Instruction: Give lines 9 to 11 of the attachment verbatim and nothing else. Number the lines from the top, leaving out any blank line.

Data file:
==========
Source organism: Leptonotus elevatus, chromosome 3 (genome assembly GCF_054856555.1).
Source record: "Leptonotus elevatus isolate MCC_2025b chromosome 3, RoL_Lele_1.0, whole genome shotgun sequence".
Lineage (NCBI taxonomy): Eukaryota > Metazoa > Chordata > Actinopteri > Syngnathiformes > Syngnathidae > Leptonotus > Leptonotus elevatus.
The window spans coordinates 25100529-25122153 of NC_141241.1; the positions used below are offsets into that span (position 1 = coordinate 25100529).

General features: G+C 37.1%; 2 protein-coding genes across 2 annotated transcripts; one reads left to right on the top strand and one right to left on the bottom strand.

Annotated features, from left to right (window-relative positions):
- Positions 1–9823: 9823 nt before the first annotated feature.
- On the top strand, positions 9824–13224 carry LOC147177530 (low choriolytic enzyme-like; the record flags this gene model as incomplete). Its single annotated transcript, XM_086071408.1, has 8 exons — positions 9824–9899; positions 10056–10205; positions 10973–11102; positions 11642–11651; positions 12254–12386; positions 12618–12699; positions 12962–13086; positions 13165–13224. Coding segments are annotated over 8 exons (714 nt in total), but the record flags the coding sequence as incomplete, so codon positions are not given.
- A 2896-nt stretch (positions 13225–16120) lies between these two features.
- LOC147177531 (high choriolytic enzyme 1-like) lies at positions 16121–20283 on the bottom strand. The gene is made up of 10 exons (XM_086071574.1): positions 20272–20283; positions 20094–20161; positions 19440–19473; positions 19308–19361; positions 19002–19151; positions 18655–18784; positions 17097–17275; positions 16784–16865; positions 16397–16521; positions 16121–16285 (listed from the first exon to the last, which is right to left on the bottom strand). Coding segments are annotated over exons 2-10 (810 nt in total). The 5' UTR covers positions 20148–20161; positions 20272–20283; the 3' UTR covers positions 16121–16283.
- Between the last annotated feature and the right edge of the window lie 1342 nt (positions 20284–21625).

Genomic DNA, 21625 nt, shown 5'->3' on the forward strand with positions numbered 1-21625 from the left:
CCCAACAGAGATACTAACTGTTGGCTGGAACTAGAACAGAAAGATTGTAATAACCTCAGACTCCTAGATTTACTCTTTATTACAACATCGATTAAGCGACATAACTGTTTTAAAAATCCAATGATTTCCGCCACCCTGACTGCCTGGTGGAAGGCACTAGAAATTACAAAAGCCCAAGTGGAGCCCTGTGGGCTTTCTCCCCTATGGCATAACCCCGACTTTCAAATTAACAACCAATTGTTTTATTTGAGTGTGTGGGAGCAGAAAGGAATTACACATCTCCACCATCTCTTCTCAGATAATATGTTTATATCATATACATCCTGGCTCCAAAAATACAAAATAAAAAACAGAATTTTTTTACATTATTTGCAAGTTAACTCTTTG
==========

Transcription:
- A 2896-nt stretch (positions 13225–16120) lies between these two features.
- LOC147177531 (high choriolytic enzyme 1-like) lies at positions 16121–20283 on the bottom strand. The gene is made up of 10 exons (XM_086071574.1): positions 20272–20283; positions 20094–20161; positions 19440–19473; positions 19308–19361; positions 19002–19151; positions 18655–18784; positions 17097–17275; positions 16784–16865; positions 16397–16521; positions 16121–16285 (listed from the first exon to the last, which is right to left on the bottom strand). Coding segments are annotated over exons 2-10 (810 nt in total). The 5' UTR covers positions 20148–20161; positions 20272–20283; the 3' UTR covers positions 16121–16283.
- Between the last annotated feature and the right edge of the window lie 1342 nt (positions 20284–21625).